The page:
Multimedia Effect in Problem Solving: a Meta-analysis

  • Liru HuEmail author
  • Gaowei Chen
  • Pengfei Li
  • Jing Huang


Pictures are commonly used to represent problems. However, it remains unclear how the addition of pictures affects students’ problem-solving performance. The multimedia effect in problem solving describes the phenomenon whereby an individual’s problem-solving performance is enhanced when equivalent pictures are added to illustrate or replace part of the problem text. Using meta-analytic techniques, this study seeks to determine the overall size of the multimedia effect in problem solving and its boundary conditions (k = 40, N = 38,570). The results demonstrated a significant small-to-medium-sized multimedia effect on response accuracy (Hedges’ g = 0.25) and a significant medium-sized multimedia effect on students’ response certainty (Hedges’ g = 0.48), but no significant multimedia effect on response time. Function types of pictures significantly moderated the multimedia effect on response accuracy. Yet, only organizational pictures had a significant positive impact on response accuracy (Hedges’ g = 0.46), while representational, informational or decorative pictures did not produce any significant effects on an individual’s response accuracy. Problem difficulty was another significant moderator. The addition of pictures significantly improved students’ response accuracy on difficult problems (Hedges’ g = 0.17), whereas the significant effect all but disappeared for easy problems. These findings suggest that the multimedia effect in problem solving is diversified and limited by multiple boundary conditions. More primary studies are needed to further investigate the multimedia effect in problem solving.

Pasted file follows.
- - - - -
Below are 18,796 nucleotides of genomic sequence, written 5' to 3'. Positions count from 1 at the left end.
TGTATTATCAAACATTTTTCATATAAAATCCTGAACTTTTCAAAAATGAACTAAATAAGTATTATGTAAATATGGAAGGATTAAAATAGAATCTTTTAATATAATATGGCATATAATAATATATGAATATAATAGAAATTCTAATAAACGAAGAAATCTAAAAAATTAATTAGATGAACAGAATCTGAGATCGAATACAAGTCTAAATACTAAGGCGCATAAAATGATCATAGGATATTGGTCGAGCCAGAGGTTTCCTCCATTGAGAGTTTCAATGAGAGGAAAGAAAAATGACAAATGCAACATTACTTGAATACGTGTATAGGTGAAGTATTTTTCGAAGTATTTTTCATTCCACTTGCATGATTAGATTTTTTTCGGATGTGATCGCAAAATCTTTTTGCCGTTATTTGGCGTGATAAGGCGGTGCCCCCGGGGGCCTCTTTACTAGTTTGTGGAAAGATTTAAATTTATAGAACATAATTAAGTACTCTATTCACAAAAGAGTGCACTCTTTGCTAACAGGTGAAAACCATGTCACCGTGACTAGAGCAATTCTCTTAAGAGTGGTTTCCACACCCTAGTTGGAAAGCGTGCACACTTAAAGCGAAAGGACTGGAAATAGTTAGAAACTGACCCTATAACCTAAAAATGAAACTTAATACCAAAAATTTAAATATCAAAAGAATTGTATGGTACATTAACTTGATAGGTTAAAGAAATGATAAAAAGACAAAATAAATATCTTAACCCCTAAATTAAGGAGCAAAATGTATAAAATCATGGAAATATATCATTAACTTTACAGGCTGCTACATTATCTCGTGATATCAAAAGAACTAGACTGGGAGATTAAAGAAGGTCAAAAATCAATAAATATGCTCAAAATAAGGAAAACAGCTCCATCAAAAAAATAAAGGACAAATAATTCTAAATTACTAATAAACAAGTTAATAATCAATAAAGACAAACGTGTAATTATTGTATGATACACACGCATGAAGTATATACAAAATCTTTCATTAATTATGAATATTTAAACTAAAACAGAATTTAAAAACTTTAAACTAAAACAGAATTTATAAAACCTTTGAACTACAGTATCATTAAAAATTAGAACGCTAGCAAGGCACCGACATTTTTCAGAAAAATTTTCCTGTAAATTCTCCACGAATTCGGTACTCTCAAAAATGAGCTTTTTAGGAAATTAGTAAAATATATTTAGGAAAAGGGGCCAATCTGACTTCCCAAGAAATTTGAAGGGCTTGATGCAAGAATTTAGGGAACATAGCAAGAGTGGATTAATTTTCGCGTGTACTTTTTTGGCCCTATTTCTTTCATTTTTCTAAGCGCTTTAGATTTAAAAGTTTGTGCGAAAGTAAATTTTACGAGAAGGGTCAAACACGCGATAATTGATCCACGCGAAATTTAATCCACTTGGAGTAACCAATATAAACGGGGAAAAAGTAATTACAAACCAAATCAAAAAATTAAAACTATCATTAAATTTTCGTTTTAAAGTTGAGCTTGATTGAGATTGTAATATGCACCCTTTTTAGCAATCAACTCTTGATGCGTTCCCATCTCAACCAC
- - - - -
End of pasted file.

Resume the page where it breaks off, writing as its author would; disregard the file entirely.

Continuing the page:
Representation Multimedia effect Visual Picture Problem solving Testing 



We would like to thank Ms. Xiao, Nan in the University of Hong Kong for her precious comments on an earlier version of the manuscript.

Funding Information

This research was supported by Hong Kong RGC grant no. 27606915 and Hong Kong PICO grant no. 2017.A8.073.18C.

Compliance with Ethical Standards

Conflict of Interest

The authors declare that they have no conflict of interest.


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Authors and Affiliations

  1. 1.Faculty of EducationThe University of Hong KongHong KongChina
  2. 2.School of EducationShaanxi Normal UniversityXi’anChina
  3. 3.Office of the Vice President (Academic)The Education University of Hong KongHong KongChina

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